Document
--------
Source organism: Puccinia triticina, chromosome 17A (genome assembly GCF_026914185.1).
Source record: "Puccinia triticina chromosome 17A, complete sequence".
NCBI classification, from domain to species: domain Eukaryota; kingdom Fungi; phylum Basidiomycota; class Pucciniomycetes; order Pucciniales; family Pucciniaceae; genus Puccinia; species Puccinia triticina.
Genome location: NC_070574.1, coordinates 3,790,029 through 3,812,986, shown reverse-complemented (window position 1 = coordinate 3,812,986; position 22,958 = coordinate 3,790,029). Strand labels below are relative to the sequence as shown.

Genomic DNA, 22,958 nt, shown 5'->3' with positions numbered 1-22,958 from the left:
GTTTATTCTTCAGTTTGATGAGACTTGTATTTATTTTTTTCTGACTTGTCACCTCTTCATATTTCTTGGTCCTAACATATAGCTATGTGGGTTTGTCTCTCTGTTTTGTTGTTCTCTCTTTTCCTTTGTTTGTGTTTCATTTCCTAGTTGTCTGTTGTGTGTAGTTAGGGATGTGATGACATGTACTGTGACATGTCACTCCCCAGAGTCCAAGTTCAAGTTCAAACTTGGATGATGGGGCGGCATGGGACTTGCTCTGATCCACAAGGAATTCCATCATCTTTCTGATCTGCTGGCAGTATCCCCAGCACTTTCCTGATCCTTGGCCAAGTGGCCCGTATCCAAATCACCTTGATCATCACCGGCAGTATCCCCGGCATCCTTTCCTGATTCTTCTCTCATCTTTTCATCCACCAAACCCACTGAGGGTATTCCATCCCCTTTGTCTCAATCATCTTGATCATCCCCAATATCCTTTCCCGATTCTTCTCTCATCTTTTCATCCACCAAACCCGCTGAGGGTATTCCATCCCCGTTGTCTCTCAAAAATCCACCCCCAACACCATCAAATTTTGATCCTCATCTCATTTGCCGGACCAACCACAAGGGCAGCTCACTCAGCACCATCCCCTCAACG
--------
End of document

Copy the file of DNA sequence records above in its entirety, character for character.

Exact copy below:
Source organism: Puccinia triticina, chromosome 17A (genome assembly GCF_026914185.1).
Source record: "Puccinia triticina chromosome 17A, complete sequence".
NCBI classification, from domain to species: domain Eukaryota; kingdom Fungi; phylum Basidiomycota; class Pucciniomycetes; order Pucciniales; family Pucciniaceae; genus Puccinia; species Puccinia triticina.
Genome location: NC_070574.1, coordinates 3,790,029 through 3,812,986, shown reverse-complemented (window position 1 = coordinate 3,812,986; position 22,958 = coordinate 3,790,029). Strand labels below are relative to the sequence as shown.

Genomic DNA, 22,958 nt, shown 5'->3' with positions numbered 1-22,958 from the left:
GTTTATTCTTCAGTTTGATGAGACTTGTATTTATTTTTTTCTGACTTGTCACCTCTTCATATTTCTTGGTCCTAACATATAGCTATGTGGGTTTGTCTCTCTGTTTTGTTGTTCTCTCTTTTCCTTTGTTTGTGTTTCATTTCCTAGTTGTCTGTTGTGTGTAGTTAGGGATGTGATGACATGTACTGTGACATGTCACTCCCCAGAGTCCAAGTTCAAGTTCAAACTTGGATGATGGGGCGGCATGGGACTTGCTCTGATCCACAAGGAATTCCATCATCTTTCTGATCTGCTGGCAGTATCCCCAGCACTTTCCTGATCCTTGGCCAAGTGGCCCGTATCCAAATCACCTTGATCATCACCGGCAGTATCCCCGGCATCCTTTCCTGATTCTTCTCTCATCTTTTCATCCACCAAACCCACTGAGGGTATTCCATCCCCTTTGTCTCAATCATCTTGATCATCCCCAATATCCTTTCCCGATTCTTCTCTCATCTTTTCATCCACCAAACCCGCTGAGGGTATTCCATCCCCGTTGTCTCTCAAAAATCCACCCCCAACACCATCAAATTTTGATCCTCATCTCATTTGCCGGACCAACCACAAGGGCAGCTCACTCAGCACCATCCCCTCAACG